Small and medium-sized businesses squeezed by the recession have been calling out for a more straightforward, efficient and less bureaucratic framework for employment law in the UK. These cries have now been answered with plans which allow for a renewed focus on growth in the SME sector.
On the anniversary of the election of the Lib-Con Coalition government George Osborne announced plans for a “wholesale review” of employment law and proposed to support his austerity budget with employer-friendly proposals aimed at encouraging recovery and driving down unemployment.
His plans include capping tribunal awards for discrimination in the workplace, targeted at high profile claims where compensation has reached upwards of £440,000 for sex discrimination and as much as £730,000 for disability discrimination.
The review is also set to consider introducing fees and rules to limit vexatious claims being brought by disgruntled employees. This would see the Tribunal adopting a regime similar to that of the other civil courts where an upfront fee to lodge a claim is expected to put off a significant number of claims. As it stands, an employment judge may order the employee to pay a deposit into the court if their claim is considered to have ‘little prospect of success’ but this sanction is rarely used.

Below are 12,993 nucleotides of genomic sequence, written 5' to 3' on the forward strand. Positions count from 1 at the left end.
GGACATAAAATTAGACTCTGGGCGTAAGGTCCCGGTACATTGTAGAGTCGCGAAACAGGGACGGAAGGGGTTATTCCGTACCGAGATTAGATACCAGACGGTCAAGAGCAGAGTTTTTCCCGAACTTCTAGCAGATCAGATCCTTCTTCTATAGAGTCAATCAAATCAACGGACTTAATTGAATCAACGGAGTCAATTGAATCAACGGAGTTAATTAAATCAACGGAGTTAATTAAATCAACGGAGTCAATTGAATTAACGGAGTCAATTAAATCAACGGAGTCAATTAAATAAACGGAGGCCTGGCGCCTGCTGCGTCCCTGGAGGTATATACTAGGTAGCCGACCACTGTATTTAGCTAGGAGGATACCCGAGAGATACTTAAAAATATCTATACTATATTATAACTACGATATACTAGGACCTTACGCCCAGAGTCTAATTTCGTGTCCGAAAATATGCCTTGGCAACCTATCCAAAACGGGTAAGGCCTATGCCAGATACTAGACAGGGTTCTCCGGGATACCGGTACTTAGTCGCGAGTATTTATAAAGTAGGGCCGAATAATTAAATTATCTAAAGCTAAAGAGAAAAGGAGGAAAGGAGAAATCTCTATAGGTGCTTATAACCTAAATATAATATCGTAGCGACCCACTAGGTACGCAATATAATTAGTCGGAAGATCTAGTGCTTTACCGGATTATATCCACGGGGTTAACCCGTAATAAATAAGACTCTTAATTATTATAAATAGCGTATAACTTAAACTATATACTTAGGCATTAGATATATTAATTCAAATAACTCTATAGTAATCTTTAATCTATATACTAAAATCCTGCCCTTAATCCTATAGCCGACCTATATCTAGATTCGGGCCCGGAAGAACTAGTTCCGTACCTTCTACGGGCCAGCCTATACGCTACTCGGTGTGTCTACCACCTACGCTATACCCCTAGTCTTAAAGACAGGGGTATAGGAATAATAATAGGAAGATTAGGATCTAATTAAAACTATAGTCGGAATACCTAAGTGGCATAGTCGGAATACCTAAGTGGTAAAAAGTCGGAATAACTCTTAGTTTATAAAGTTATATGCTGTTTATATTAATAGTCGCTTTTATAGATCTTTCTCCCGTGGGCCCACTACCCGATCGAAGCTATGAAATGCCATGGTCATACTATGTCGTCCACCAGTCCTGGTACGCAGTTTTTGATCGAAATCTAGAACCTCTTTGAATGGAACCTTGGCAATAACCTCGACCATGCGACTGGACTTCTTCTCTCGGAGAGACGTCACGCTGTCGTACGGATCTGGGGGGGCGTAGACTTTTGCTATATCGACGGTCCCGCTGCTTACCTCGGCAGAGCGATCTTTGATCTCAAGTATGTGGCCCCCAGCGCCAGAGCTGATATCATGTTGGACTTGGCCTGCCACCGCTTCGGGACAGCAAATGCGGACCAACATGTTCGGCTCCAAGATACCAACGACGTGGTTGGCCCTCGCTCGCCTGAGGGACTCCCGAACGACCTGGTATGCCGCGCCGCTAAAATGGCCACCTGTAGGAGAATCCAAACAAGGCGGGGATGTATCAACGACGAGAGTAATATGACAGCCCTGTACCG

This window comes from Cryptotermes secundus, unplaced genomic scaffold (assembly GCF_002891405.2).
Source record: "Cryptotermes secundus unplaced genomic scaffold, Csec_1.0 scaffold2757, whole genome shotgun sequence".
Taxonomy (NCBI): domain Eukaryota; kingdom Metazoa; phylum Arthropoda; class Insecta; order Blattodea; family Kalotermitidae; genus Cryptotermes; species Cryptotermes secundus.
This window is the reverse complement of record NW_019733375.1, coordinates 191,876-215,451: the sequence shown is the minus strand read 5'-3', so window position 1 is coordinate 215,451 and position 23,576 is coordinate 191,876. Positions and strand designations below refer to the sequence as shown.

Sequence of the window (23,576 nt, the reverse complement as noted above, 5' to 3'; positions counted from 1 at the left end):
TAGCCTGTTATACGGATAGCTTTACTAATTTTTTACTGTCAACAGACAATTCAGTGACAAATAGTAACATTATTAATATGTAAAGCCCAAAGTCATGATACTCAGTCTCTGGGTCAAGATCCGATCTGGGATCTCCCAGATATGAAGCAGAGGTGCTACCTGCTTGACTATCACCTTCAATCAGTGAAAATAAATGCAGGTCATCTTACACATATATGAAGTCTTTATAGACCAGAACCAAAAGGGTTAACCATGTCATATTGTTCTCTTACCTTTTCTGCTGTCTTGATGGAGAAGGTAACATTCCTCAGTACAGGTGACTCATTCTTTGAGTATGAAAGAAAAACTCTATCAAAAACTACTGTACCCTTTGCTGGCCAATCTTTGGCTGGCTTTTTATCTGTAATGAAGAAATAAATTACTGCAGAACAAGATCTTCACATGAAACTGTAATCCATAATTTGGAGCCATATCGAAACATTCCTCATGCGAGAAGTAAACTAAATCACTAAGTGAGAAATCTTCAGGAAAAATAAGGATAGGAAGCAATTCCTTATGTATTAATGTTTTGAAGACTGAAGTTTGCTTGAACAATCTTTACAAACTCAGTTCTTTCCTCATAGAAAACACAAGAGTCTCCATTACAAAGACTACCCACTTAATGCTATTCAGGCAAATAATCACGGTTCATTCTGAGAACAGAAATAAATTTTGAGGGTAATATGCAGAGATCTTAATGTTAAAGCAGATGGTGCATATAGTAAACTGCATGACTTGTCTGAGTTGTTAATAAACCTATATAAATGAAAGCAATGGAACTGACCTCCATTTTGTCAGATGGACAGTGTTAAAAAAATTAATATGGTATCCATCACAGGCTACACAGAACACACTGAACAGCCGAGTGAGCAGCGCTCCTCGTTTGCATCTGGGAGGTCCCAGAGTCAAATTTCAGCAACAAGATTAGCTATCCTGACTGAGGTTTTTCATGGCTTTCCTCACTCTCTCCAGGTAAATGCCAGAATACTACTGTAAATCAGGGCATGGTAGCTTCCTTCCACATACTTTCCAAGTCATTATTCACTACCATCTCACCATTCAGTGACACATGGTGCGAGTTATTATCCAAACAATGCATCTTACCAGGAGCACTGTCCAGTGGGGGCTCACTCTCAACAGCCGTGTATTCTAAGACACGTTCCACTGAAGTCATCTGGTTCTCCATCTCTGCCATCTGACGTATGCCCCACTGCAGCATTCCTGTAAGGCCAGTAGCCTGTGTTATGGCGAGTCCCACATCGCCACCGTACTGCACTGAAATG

Other proposals include;
simplifying the administration of the National Minimum Wage regime,
reducing the collective consultation period for redundancy from 90 to 30 days,
a shake up of the protection of employment rules,
a general review of the awards and sanctions available to the Tribunal.
So what does this mean for the employee?
Unions and employee opinion groups have raised concerns that this will entitle employers to “hire and fire at will” and that the scale of the proposals amount to a “bonfire” of employee and union protections. It is unlikely that the Coalition would want to be seen as dramatically anti-employee but certain proposals are likely to create a fear of uncertainty and reduced protection from dismissal and discrimination.
It is interesting to note that in reality the proposals will be difficult to implement given that discrimination and TUPE are fundamentally embedded within European legislation which is not up for discussion.
Business groups who support the move to encouraging a modern ‘flexible’ approach to employment are now awaiting Osborne’s timetable for the review whilst critics say that it may never come.
For more information please contact Malcolm Gregory of the Employment Team.